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      01-07-2013, 08:11 PM   #54
Private First Class

Drives: Z3 M Rdstr
Join Date: Jan 2011
Location: Charleston, SC

iTrader: (1)

Originally Posted by chris s View Post
I'd like to hear from people who have actually owned one of these or have first hand knowledge... I see a lot of frozen limited editions for sale on the used market lately, which makes me wonder if caring for the paint is really a huge hassle?

I know you can't polish or compound them....but how delicate is the finish with regard to bird droppings, sap, etc??

Any info is appreciated....
I've never personally owned a car with frozen paint, but I have a lot of experience "detailing" them. Matte paint a hassle? I think the correct answer to this question would vary from owner to owner. I say that becuase we all have different goals in mind when we think of our cars appearance and how much work we're willing to put in to achieve that goal. With that being said...

It helps to understand how a matte finish is acheived:
Most known auto manufacturers achieive a matte finish on their production vehicles by using a specific clear coat formula. This formula allows the clear coat to be applied with tiny imperfections. Think of a microscopic mountain range covering the entire car. VVVVVVV These small bumps don't allow light to be clearly reflected off the vehicles paint causing the rough but awesome looking matte finish. A gloss finish clear cloat doesn't consist of these types of imperfections allowing the paint to be a mirror like surface that clearly reflects various forms of light. (Picture a mirror ______)

And you'd need to understand why scratches are visible:
Think of a scratch as a V shaped line when looking at your cars finish parrallel with the body. If you've ever seen a face cleanser commercial that shows a pore on the surface of your skin, picture that but the pore is in the shape of a V. Now, the only reason a scratch is visible is because the light is now reflecting off of the inside of that V which goes against the head on reflections of an otherwise glossy "flat" surface. Now apply that same scratch to a matte finish and it becomes nearly invisible. This is because a matte finish already has imperfections and they act as a camouflage to most scratches in the clear coat. For most, this would be a positive aspect of owning a matte finished car because you don't have to invest in removing the clear coat scratches or imperfections via time consuming and expensive polishing techniques.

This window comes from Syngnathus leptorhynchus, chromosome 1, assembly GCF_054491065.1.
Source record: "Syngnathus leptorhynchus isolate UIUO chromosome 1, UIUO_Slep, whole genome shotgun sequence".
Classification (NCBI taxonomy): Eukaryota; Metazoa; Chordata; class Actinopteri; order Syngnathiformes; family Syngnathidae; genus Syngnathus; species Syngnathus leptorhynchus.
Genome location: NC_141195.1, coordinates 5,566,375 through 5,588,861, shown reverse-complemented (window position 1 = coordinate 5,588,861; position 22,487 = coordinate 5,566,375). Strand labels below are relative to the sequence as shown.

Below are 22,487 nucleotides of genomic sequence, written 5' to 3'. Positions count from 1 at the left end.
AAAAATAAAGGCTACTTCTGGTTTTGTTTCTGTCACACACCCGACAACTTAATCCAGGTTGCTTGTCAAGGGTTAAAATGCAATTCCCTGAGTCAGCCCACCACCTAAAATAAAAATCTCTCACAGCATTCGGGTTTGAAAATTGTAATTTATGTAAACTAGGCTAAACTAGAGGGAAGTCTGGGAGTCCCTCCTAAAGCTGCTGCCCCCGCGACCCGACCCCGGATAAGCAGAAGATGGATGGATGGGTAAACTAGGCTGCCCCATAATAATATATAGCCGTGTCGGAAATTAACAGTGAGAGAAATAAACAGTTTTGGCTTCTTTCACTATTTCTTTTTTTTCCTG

Typical polishing and waxing intended for regular gloss paints are not essentially "damaging" when used on your matte finish, however these products do clash with the whole idea of the manufactured imperfections that create the matte look. They are all intended to smooth over any imperfections and reflect the highest gloss possible. So by using these products and techniques your essentially removing or covering up the mountain range.

Substitues for widely known detailing procedures and products for matte finishes:
Claying/polishing - Claying is intended to remove any decontaminents or residue before polishing a gloss finish to prevent any further surface damage while removing the already present imperfections. Now we know it's no use polishing a matte finish, but when applying matte finish sealants it's still important to have the cleanest surface possible to prevent any further damage when applying these products. So there are matte finish-based cleaners in the form of liquids that are safe and will get rid of a lot of the surface contaminants.

Waxing/Sealaning your paint - It's still important to protect your cars matte clear coat as it's suceptable to the same wear from the environment as a gloss finish. However, using a sealant that's intended for a gloss finish will get you closer to just that, a glossier finish. There are tons of products available now for matte finishes that protect your clear coat, but at the same time maintain that "rough" look.

Washing/daily maintenance - Given the fact that polishing works against the whole idea of a matte finish and claying is virtually impossible, removing any water spots, dried bird crap, etc immediately is the only way to go when maintaining a matte finish. To say matte finishes need much more daily attention when coming into contact with the elements can be true. However, with both finishes bird crap or sap in the sun for one day is one day too many. Frequent hand washes with proper water and soaps, and removal of any bird droppings, sap or bugs immediately will lenghthing and help protect your finish from leaving permanent imperfections.

One type of finish can save you a step while the other can add one. So in essence, both types of paint require attention and like I said before it all depends what your goals are with regard to the finish of your car.